“Säpo have expressed the opinion that the scope of current espionage and intelligence operations has widened and changed in focus,” Thomas Kaevergard, secretary for a government commission of enquiry formed last year, told The Local.
Säpo discovered in 2009 that two Americans were conducting illegal, under-cover investigations in Sweden, the Svenska Dagbladet (SvD) daily reported on Monday.
Since the discovery, Säpo has expressed the opinion that the existing legislation is outdated.
According to Säpo, foreign intelligence gatherers in Sweden are today less interested in military bases or airfields and more turned to political or research espionage.
There’s also an increased number of illicit espionage operations carried out by foreign agents in Sweden, spying on another nations or on its own citizens who are living on Swedish soil.
“It could be someone fooling fellow countrymen to give details about themselves, in order to map out activities of that country’s citizens in Sweden, “Kaevergaard said.
One such case was when a Chinese national was charged with unlawful intelligence gathering in 2009 against refugees of the Chinese Uyghur minority living in Sweden.
Earlier this year, the US embassy's Surveillance Detection Unit (SDU) was the focus of an investigation by Sweden's top prosecutor after reports surfaced in the media suggesting that the unit may have engaged in unlawful intelligence gathering.
However, in that case the prosecutor dropped the probe in early April because he was unable to gather sufficient evidence to substantiate the allegations.
According to Kaevergaard, the laws surrounding illicit espionage operations came about during WWII when Sweden realised that there were foreign agents operating on Swedish soil carrying out espionage operations against other nations.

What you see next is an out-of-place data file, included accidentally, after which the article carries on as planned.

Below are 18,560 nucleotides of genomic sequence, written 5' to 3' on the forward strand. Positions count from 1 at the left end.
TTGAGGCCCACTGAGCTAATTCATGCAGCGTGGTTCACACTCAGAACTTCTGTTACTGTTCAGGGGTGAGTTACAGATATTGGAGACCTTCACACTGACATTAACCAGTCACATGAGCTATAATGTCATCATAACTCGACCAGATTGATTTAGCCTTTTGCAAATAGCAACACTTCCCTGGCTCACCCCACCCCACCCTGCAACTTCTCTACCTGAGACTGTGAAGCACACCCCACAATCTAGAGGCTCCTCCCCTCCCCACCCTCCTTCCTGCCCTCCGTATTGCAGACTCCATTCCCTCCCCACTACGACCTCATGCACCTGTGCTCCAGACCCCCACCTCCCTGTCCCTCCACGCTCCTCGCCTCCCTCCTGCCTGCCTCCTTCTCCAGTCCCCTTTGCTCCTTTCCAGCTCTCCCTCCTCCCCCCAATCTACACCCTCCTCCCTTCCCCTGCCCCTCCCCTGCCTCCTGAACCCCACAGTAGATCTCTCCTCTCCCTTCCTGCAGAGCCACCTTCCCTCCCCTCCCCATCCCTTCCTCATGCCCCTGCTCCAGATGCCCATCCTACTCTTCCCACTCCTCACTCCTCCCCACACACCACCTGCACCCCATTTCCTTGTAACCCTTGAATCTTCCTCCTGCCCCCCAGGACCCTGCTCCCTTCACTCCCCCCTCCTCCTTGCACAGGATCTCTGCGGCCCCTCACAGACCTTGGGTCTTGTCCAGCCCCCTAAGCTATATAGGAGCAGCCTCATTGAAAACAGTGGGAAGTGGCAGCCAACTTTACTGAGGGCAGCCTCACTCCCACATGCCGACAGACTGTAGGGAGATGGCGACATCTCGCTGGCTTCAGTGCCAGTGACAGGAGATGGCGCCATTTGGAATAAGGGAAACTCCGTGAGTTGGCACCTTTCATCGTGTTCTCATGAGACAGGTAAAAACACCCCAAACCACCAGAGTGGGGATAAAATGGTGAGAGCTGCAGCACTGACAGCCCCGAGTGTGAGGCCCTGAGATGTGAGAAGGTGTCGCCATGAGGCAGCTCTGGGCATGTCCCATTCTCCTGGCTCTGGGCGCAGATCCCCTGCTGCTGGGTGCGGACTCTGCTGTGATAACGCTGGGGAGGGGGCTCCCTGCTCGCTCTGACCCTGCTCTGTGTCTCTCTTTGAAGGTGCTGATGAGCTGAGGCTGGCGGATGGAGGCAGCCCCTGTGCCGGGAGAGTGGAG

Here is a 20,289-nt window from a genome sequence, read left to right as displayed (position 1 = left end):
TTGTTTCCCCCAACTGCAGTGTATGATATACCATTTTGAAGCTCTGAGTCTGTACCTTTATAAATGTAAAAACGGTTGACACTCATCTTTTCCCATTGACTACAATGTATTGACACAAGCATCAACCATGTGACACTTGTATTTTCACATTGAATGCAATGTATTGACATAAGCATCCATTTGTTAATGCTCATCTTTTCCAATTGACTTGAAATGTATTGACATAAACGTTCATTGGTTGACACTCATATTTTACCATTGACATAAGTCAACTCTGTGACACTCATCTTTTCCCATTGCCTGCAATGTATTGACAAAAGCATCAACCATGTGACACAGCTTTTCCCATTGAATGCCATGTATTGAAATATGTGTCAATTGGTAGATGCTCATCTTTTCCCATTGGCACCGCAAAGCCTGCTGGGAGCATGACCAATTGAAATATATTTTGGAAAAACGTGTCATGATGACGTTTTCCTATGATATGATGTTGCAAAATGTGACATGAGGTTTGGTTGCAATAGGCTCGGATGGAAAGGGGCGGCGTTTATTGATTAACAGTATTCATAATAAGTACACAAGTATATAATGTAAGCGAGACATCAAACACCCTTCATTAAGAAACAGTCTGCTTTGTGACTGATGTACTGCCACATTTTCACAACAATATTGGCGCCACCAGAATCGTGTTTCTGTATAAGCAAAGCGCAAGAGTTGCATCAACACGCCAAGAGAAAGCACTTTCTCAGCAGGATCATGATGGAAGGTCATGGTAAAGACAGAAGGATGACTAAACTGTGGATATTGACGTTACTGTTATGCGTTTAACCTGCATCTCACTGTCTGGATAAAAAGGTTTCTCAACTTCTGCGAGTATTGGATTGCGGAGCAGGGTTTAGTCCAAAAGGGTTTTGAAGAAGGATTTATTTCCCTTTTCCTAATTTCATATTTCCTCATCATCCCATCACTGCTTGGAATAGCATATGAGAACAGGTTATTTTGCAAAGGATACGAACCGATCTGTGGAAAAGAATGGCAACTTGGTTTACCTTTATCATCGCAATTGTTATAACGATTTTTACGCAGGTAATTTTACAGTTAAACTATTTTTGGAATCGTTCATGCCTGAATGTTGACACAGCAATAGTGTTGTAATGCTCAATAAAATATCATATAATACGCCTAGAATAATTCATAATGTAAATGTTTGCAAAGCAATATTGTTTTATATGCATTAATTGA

“But the origins of these laws are really old, they stem from the late 1800’s and have been updated a number of times during the first world war, the interwar period and the second world war,” Kaevergaard told The Local.
If Sweden can’t intervene in these cases the consequences could be detrimental to Sweden internationally, according to Kaevergaard.
“And while these agents are existing in Sweden, their activities could be turned against the country as well at any time,” he said.
Kaevergaard was not able to comment on any individual case but said that any instance where existing laws are tried and applied gives the enquiry more practical information on what, if anything, needs to be amended.
“In which case did it work and which didn’t? How was it applied, did it go to prosecution, what was the follow up? These are all questions that will help us assess how it is working today,” Kaevergaard told The Local.